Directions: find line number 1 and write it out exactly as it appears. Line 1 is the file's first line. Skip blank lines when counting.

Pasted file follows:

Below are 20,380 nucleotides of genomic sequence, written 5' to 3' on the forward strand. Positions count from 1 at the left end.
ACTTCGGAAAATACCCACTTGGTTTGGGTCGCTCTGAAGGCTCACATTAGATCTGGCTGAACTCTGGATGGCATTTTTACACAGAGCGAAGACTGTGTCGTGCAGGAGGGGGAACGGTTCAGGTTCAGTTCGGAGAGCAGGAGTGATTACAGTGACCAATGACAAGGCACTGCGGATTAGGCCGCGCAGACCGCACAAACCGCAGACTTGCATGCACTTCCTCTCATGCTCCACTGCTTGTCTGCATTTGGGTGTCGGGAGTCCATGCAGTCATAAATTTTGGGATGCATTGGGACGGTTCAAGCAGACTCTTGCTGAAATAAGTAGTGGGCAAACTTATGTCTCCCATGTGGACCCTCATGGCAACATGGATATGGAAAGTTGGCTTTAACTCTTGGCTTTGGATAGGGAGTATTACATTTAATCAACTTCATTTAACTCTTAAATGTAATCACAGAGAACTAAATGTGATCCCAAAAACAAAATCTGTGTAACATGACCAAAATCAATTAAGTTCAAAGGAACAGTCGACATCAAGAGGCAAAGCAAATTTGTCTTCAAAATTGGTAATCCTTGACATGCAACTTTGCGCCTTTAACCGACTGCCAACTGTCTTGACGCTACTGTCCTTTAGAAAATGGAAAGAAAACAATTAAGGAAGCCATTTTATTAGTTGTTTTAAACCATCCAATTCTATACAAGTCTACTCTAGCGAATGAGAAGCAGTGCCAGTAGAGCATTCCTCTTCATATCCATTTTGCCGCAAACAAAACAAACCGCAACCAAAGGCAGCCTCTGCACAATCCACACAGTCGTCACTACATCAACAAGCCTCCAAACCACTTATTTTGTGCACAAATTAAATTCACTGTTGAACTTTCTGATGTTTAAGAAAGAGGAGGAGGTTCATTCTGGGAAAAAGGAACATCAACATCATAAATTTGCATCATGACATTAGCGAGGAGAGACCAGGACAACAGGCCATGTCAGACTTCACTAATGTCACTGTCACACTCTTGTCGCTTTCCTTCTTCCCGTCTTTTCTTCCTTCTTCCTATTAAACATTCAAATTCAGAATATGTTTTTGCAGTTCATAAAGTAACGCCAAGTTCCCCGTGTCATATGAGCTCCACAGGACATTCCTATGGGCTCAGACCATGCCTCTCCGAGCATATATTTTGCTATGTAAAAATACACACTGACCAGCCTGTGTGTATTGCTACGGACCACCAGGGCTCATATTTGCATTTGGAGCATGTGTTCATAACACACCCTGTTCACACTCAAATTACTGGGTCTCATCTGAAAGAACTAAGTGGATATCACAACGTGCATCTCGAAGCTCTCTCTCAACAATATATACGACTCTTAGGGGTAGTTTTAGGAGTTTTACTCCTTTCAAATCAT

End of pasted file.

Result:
Below are 20,380 nucleotides of genomic sequence, written 5' to 3' on the forward strand. Positions count from 1 at the left end.